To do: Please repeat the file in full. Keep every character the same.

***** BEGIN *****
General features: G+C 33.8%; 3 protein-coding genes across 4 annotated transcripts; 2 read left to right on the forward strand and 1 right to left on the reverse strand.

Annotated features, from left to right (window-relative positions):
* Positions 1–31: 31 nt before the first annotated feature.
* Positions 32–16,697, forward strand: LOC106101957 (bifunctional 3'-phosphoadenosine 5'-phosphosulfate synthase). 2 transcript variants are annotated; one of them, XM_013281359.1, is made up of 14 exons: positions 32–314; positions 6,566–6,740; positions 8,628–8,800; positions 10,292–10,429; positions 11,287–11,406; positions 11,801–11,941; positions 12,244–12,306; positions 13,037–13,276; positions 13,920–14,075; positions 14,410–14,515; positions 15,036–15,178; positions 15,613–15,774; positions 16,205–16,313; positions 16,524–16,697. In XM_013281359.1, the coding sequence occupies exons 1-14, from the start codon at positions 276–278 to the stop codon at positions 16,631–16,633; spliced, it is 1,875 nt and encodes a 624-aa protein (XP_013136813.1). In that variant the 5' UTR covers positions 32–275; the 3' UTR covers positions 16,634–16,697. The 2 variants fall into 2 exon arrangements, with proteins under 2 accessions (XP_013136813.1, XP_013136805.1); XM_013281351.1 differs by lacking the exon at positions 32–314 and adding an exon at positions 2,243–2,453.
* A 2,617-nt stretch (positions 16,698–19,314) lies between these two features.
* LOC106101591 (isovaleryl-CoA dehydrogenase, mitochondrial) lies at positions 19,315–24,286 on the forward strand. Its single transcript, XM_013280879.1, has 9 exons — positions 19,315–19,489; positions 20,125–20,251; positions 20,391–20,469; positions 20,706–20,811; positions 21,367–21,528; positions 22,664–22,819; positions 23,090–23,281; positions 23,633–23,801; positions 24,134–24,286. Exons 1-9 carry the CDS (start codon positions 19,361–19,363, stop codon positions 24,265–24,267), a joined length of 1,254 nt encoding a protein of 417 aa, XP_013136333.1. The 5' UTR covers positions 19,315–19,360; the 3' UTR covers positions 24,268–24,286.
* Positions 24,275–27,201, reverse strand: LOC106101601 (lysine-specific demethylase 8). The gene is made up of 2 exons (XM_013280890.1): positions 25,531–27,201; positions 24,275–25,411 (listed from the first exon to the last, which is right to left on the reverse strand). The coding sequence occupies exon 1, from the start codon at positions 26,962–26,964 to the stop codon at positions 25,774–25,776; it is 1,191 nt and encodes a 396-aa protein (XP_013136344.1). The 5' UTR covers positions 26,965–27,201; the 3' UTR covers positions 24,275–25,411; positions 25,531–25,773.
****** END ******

General features: G+C 33.8%; 3 protein-coding genes across 4 annotated transcripts; 2 read left to right on the forward strand and 1 right to left on the reverse strand.

Annotated features, from left to right (window-relative positions):
* Positions 1–31: 31 nt before the first annotated feature.
* Positions 32–16,697, forward strand: LOC106101957 (bifunctional 3'-phosphoadenosine 5'-phosphosulfate synthase). 2 transcript variants are annotated; one of them, XM_013281359.1, is made up of 14 exons: positions 32–314; positions 6,566–6,740; positions 8,628–8,800; positions 10,292–10,429; positions 11,287–11,406; positions 11,801–11,941; positions 12,244–12,306; positions 13,037–13,276; positions 13,920–14,075; positions 14,410–14,515; positions 15,036–15,178; positions 15,613–15,774; positions 16,205–16,313; positions 16,524–16,697. In XM_013281359.1, the coding sequence occupies exons 1-14, from the start codon at positions 276–278 to the stop codon at positions 16,631–16,633; spliced, it is 1,875 nt and encodes a 624-aa protein (XP_013136813.1). In that variant the 5' UTR covers positions 32–275; the 3' UTR covers positions 16,634–16,697. The 2 variants fall into 2 exon arrangements, with proteins under 2 accessions (XP_013136813.1, XP_013136805.1); XM_013281351.1 differs by lacking the exon at positions 32–314 and adding an exon at positions 2,243–2,453.
* A 2,617-nt stretch (positions 16,698–19,314) lies between these two features.
* LOC106101591 (isovaleryl-CoA dehydrogenase, mitochondrial) lies at positions 19,315–24,286 on the forward strand. Its single transcript, XM_013280879.1, has 9 exons — positions 19,315–19,489; positions 20,125–20,251; positions 20,391–20,469; positions 20,706–20,811; positions 21,367–21,528; positions 22,664–22,819; positions 23,090–23,281; positions 23,633–23,801; positions 24,134–24,286. Exons 1-9 carry the CDS (start codon positions 19,361–19,363, stop codon positions 24,265–24,267), a joined length of 1,254 nt encoding a protein of 417 aa, XP_013136333.1. The 5' UTR covers positions 19,315–19,360; the 3' UTR covers positions 24,268–24,286.
* Positions 24,275–27,201, reverse strand: LOC106101601 (lysine-specific demethylase 8). The gene is made up of 2 exons (XM_013280890.1): positions 25,531–27,201; positions 24,275–25,411 (listed from the first exon to the last, which is right to left on the reverse strand). The coding sequence occupies exon 1, from the start codon at positions 26,962–26,964 to the stop codon at positions 25,774–25,776; it is 1,191 nt and encodes a 396-aa protein (XP_013136344.1). The 5' UTR covers positions 26,965–27,201; the 3' UTR covers positions 24,275–25,411; positions 25,531–25,773.